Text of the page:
When we think about Soviet Jews — or any citizens of greater Russia under the Communist regime — our imaginings tend to be in black and white. Grey photos of refuseniks; black and white photos of Moscow under gray skies.
Dr. Maya Balakirsky Katz of Teaneck tells a different story. She left Russia when she was 5, in 1979. She took her favorite books with her when her family moved to Italy and then to America, brightly colored books with pictures of cartoon animals she had watched on Soviet television.
Years passed. Dr. Katz went to Touro College, earned a doctorate in art history at Bryn Mawr, and now is a professor in that field at Touro University. In a graduate course she teaches on Jews and media, a student introduced her to a 1979 animated Soviet film, “Tale of Tales,” directed by Yuri Norstein.
The film, a beautiful, dense, allegorical 29-minute wordless story about a wolf, has been voted in more than one competition as the best animated film ever.
The film captivated Dr. Katz.
“I kept watching it for several months,” she said. “I probably watched it 50 times before I had an opinion I could write down about it.”
Dr. Katz was struck by the spiritual and even religious content of the film. “I couldn’t believe that such a religious film, by a director who was openly Jewish, was being shown in the Soviet Union in 1979,” she said.
“I had totally bought into the image of Soviet Jews I adopted in America. It was totally different than the images Yuri Norstein presented on the screen as a very proud, spiritual person.”
How had Mr. Norstein come to make the film, she wondered. And what were the implications of his Jewishness for understanding Jews in the Soviet Union?
The search for answers to these questions propelled Dr. Katz on an investigation. The result is her new book, “Drawing The Iron Curtain: Jews and the Golden Age of Soviet Animation,” published last month by Rutgers University Press. The story of “Tale of Tales” doesn’t come until the end of the book, which begins at the founding of Soyuzmultfilm, the Moscow animation studio that was the country’s leading source of cartoons for three generations of Soviet children.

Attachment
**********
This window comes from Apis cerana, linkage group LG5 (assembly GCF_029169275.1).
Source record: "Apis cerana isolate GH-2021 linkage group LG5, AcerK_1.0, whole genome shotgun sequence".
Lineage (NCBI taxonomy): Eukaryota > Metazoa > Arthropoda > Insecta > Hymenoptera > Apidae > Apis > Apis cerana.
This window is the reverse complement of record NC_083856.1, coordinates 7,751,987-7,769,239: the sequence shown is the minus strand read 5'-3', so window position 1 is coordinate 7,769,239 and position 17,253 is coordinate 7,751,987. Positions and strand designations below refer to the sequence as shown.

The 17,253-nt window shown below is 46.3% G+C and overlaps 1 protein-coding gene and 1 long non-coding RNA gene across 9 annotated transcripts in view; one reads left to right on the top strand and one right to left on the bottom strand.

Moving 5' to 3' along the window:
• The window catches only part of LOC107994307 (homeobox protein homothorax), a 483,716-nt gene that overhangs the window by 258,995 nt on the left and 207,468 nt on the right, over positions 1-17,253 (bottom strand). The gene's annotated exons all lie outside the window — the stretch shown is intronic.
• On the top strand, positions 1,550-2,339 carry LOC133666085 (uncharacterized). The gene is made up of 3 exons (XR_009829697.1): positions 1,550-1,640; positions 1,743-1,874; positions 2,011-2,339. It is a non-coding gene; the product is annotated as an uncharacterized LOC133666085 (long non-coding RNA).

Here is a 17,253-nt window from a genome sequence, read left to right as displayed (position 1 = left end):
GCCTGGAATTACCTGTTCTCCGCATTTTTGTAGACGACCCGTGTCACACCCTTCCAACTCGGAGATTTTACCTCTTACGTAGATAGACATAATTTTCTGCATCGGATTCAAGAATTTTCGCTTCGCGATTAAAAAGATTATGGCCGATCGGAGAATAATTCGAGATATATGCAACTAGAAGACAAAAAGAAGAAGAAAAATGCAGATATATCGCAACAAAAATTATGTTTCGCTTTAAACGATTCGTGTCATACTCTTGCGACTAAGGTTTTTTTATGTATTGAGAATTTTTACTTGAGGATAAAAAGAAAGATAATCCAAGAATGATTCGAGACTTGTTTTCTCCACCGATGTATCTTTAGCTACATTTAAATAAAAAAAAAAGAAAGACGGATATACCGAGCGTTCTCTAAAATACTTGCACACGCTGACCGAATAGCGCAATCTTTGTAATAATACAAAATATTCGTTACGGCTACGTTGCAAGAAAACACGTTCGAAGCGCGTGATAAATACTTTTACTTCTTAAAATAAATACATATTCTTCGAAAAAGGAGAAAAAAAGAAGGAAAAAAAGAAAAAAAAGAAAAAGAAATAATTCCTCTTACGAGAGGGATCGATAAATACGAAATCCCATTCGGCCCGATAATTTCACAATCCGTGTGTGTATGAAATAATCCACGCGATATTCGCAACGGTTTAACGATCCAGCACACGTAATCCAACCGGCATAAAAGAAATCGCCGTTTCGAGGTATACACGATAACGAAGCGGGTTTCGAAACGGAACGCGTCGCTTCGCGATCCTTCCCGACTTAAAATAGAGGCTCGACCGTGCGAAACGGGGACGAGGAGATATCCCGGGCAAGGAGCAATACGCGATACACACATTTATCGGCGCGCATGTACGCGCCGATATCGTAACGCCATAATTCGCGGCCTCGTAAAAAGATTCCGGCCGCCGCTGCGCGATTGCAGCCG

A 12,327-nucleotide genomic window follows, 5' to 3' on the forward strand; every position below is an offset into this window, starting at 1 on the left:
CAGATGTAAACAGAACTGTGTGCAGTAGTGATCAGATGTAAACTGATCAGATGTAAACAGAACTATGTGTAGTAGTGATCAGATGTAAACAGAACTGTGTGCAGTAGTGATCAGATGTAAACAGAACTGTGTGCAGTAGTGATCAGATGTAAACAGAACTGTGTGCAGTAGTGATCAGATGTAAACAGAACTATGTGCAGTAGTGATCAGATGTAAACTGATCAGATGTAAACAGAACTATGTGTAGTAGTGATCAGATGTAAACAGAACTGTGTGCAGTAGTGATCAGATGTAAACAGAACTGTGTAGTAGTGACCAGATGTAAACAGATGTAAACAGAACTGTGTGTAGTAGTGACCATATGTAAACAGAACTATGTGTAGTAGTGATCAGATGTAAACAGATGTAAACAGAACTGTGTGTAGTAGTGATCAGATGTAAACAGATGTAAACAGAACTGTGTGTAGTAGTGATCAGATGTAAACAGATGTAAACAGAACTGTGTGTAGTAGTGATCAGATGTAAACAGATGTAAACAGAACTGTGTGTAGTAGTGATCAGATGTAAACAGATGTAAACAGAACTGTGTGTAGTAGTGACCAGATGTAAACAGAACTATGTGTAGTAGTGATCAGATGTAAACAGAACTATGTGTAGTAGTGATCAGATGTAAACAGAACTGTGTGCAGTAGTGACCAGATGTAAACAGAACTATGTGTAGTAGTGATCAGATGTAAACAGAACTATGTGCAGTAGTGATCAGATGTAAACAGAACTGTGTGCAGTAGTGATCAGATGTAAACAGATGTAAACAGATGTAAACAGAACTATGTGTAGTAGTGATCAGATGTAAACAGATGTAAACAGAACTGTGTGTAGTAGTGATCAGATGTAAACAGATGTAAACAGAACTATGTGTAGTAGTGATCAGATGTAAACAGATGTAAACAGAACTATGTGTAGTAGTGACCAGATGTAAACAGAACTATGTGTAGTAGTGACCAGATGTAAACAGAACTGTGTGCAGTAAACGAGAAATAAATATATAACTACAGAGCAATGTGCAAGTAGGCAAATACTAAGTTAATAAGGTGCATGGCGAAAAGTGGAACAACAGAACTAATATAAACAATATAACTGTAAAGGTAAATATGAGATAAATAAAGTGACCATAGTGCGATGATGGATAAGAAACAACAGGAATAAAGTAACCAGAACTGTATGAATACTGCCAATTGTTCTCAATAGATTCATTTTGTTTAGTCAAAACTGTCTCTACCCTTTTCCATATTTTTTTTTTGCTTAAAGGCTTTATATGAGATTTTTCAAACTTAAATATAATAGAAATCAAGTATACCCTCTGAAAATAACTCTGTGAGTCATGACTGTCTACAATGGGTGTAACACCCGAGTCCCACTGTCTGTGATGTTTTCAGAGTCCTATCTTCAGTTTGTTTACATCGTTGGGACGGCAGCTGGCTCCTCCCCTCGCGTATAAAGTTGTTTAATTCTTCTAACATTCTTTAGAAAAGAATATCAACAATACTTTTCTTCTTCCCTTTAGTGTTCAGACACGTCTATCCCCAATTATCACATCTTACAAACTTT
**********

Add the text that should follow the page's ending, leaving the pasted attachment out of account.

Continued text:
“In order to understand why Norstein went into animation, I had to keep moving back,” Dr. Katz said.
She found herself exploring the early lives of the first Soviet animators. In the aftermath of the Communist Revolution, anti-Semitism was officially against government policy. Jews were able to enroll in the art institutes that had excluded them before the revolution — but when they graduated, they couldn’t get jobs as fine artists. But the popular new medium of animation beckoned, and they embraced it.
“They believed they would revolutionize the world by telling stories,” Dr. Katz said.
As Dr. Katz discovered, the field of animation became a center for Jews. They were disproportionately represented in Soyuzmultfilm, they were very aware of their status as Jews, and — this particularly surprised Dr. Katz — they used their creative freedom to express their experiences as Jews.
Looking through the book, it becomes evident that Soviet animation, like New York comic books and Hollywood films, was a product of Jewish sensibilities and experiences — even if the resulting art couldn’t use the word “Jew.”
“Who would have thought it was the Soviets who first animated the Holocaust? Not only during the war but even after the war. Using animal characters,” Dr. Katz said.
This was not the first time that Soviet animation dealt with politics and history. In 1932, a Soviet film attacked American racism, she said. This was in contrast to the attitude at Walt Disney studios, which in 1933 had portrayed the Big Bad Wolf in “The Three Little Pigs” as a Yiddish-accented Jewish peddler.